Sports

FIU Football Offers Free Tablets to Students for Attending Games

It's no secret that Florida International University has struggled to fill its stands for home football games. The Panthers dipped below the NCAA-mandated average attendance of 15,000 in 2012 and 2014, putting its Football Bowl Subdivision status at risk. 

So this year, FIU is offering rewards to students who go to the trouble of supporting the team. Any student who attends five of seven home games receives a free Amazon Fire TV stick. If they make it to all seven games, they'll get a free Android tablet. And that's in addition to the all-you-can-eat wristbands handed out to the first 500 students in the stadium.This isn't the first time FIU has gotten creative in trying to boost student attendance. During a game against University of Texas at El Paso last year, the school gave out 20 scholarships worth $1,000 each.

Despite finishing just 5-7 last year, the Panthers still reached that magic attendance number in 2015, finishing the season with an average attendance of 15,324, according to an audit released in January. That number was calculated using the number of tickets sold rather than the number of fans in the stands, as allowed by NCAA rules. (Miami Herald sports reporter David J. Neal documented the disparity between the official numbers and actual attendance in a 2014 YouTube video that shows mostly empty bleachers despite attendance figures greater than 15,000.)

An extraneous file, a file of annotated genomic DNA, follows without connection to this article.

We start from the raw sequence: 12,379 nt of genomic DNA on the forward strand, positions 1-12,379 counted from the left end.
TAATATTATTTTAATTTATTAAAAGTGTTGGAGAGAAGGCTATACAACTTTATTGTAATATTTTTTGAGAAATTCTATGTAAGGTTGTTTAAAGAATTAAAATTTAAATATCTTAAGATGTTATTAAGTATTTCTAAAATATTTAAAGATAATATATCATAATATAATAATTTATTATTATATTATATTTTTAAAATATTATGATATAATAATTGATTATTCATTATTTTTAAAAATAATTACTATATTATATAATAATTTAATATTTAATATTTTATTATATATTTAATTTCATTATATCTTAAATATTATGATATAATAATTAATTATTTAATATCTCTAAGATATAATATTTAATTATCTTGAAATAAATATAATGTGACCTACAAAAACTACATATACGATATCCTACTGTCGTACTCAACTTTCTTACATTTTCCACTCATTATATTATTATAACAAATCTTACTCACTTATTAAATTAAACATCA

For each home game in 2015, between 367 and 2,720 students were in the stands, according to the audit. 


The Panthers' first game of the 2016 season was last Thursday, against Indiana University. Students filled one section of the stadium but appeared to be outnumbered by Hoosier fans. The game featured a DJ and fireworks at halftime. Attendance was recorded at 16,089.

FIU spokesperson Maydel Santana did not respond to an email from New Times seeking comment on this story. 
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Brittany Shammas is a former staff writer at Miami New Times. She covered education in Naples before taking a job at the South Florida Sun Sentinel. She joined New Times in 2016.
Contact: Brittany Shammas